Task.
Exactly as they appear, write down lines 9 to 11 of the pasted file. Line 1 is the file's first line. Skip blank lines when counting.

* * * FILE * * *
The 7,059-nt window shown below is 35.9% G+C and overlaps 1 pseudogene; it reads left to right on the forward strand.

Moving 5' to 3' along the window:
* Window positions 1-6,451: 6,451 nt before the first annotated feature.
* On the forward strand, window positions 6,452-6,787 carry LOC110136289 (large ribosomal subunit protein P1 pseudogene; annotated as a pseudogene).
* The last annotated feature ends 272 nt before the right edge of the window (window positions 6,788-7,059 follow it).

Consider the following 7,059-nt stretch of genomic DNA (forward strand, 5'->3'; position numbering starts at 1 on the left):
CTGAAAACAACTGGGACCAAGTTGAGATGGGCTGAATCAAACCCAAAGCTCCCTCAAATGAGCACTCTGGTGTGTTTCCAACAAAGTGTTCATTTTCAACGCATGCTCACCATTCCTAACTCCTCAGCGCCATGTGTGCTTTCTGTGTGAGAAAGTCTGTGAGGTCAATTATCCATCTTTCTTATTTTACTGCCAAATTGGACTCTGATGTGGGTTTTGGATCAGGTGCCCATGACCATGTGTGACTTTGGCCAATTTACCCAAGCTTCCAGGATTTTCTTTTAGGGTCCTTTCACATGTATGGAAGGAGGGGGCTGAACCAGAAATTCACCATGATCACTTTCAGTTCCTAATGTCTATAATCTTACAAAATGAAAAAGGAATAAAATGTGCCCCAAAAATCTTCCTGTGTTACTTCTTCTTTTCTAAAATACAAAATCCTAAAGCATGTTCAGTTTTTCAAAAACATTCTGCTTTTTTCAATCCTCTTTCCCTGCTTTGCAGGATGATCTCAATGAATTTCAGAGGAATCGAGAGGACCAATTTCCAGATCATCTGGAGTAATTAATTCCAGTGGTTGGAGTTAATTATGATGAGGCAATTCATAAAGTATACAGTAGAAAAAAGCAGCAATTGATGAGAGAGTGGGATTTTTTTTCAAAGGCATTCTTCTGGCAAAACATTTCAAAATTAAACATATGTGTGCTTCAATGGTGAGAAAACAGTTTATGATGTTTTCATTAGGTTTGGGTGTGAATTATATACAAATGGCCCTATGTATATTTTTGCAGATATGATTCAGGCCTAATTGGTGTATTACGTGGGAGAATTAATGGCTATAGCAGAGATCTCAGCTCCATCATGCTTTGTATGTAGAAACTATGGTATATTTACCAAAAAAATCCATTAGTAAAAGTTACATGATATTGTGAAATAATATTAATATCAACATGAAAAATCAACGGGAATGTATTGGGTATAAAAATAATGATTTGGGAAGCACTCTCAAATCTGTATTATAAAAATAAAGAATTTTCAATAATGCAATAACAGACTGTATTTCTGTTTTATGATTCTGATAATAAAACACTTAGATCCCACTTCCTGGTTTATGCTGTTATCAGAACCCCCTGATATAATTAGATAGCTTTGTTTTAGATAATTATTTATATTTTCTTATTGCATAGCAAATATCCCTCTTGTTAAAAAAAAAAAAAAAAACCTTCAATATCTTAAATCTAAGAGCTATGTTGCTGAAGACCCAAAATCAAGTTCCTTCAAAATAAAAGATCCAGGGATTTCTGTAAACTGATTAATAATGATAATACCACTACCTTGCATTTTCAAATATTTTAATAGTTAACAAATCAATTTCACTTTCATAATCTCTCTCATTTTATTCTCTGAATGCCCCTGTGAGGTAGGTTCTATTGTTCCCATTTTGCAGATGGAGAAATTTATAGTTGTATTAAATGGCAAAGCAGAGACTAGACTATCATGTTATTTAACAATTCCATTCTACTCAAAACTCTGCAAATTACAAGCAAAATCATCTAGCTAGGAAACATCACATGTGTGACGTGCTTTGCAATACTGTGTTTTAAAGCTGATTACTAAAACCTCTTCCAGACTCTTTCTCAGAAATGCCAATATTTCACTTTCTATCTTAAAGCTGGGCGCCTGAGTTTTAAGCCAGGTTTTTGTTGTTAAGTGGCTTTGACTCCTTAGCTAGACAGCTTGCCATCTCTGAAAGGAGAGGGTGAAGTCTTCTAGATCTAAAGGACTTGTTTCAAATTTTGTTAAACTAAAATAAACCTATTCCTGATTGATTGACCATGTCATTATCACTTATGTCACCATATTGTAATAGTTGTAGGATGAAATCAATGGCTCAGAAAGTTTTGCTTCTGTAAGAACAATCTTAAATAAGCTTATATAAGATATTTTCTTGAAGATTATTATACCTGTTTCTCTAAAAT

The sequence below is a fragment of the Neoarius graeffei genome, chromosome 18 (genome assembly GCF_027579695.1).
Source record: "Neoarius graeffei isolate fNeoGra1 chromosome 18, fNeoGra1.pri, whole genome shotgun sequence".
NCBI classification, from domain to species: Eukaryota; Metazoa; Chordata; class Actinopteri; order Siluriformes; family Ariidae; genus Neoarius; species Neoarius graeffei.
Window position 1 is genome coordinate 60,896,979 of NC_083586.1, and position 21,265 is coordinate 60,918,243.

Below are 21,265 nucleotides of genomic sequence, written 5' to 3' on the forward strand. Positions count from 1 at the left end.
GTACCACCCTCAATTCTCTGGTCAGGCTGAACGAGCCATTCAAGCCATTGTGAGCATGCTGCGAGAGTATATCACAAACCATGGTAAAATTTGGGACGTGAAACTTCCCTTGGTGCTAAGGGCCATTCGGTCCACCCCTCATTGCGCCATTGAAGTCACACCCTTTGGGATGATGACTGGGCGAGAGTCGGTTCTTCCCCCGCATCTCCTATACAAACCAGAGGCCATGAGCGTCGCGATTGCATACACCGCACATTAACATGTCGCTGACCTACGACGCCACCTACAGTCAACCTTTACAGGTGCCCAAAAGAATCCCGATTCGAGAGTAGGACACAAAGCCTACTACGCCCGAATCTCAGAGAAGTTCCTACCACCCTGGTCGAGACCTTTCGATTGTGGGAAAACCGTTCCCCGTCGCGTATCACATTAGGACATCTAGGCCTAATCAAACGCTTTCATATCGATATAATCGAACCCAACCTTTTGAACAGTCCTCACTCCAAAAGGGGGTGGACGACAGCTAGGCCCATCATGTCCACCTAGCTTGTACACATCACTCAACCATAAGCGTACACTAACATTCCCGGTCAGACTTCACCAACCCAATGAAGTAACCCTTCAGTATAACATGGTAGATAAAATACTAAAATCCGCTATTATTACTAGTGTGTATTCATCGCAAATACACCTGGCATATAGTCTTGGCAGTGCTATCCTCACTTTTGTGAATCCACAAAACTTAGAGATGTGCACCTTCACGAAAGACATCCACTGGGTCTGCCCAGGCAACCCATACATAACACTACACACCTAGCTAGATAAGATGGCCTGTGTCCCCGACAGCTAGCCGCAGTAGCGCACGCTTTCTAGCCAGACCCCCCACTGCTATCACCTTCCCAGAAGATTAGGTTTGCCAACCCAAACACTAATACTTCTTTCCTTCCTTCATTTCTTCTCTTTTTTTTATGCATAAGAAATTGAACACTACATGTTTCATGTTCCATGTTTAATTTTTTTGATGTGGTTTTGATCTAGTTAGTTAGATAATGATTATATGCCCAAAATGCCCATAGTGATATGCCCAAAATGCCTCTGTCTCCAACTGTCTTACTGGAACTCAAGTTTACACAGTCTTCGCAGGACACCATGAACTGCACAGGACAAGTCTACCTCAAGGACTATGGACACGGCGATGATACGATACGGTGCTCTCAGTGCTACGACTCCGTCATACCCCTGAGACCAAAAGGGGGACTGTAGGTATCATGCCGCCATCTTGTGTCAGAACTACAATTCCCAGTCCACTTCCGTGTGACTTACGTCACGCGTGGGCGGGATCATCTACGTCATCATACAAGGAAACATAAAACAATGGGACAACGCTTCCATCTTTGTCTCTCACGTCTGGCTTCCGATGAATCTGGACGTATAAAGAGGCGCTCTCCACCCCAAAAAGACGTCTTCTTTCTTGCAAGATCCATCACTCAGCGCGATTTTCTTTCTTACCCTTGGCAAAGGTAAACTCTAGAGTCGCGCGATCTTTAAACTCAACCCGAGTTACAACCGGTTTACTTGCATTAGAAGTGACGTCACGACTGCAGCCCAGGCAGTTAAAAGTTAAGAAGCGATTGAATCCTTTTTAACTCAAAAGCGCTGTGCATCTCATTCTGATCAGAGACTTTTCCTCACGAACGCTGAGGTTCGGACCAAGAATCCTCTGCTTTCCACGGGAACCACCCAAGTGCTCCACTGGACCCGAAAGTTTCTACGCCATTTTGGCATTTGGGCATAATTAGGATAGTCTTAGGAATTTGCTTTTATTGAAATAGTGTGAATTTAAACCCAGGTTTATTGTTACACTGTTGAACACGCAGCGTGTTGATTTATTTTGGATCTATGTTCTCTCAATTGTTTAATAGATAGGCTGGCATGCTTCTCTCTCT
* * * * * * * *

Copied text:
Source record: "Neoarius graeffei isolate fNeoGra1 chromosome 18, fNeoGra1.pri, whole genome shotgun sequence".
NCBI classification, from domain to species: Eukaryota; Metazoa; Chordata; class Actinopteri; order Siluriformes; family Ariidae; genus Neoarius; species Neoarius graeffei.
Window position 1 is genome coordinate 60,896,979 of NC_083586.1, and position 21,265 is coordinate 60,918,243.